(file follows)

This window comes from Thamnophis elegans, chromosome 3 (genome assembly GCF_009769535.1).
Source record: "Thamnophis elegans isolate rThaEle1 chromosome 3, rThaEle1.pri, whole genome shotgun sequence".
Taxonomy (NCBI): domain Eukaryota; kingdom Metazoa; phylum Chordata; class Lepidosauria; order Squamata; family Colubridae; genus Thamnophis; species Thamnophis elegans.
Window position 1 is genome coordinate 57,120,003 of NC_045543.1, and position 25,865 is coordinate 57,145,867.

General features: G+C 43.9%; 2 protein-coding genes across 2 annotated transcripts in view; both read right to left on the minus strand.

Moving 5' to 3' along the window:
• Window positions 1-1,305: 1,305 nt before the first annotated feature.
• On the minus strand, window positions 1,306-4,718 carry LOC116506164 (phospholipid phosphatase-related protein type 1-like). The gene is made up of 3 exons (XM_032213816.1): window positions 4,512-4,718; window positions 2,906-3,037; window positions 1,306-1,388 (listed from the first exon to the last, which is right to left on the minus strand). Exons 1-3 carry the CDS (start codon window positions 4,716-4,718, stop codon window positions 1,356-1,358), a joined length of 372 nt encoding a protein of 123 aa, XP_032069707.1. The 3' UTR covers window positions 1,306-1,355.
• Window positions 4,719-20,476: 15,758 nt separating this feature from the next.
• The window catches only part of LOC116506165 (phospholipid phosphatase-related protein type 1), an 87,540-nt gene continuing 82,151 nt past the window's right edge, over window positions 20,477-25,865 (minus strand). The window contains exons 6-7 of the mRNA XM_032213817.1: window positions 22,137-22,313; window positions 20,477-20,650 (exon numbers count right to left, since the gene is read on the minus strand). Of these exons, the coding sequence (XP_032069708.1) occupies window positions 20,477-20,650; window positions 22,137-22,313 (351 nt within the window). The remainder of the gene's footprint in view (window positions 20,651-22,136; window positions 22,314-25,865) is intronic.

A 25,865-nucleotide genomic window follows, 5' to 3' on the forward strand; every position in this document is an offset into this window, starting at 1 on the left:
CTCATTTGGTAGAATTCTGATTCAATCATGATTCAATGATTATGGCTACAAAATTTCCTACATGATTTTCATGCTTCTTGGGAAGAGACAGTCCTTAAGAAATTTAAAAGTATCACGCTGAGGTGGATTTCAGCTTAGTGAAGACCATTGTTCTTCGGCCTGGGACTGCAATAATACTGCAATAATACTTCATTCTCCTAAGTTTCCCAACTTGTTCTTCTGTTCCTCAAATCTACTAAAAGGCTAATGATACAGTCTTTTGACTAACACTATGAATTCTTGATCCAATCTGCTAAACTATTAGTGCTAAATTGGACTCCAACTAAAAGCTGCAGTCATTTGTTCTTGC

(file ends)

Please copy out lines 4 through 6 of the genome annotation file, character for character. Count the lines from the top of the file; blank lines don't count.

Window position 1 is genome coordinate 57,120,003 of NC_045543.1, and position 25,865 is coordinate 57,145,867.

General features: G+C 43.9%; 2 protein-coding genes across 2 annotated transcripts in view; both read right to left on the minus strand.

Moving 5' to 3' along the window: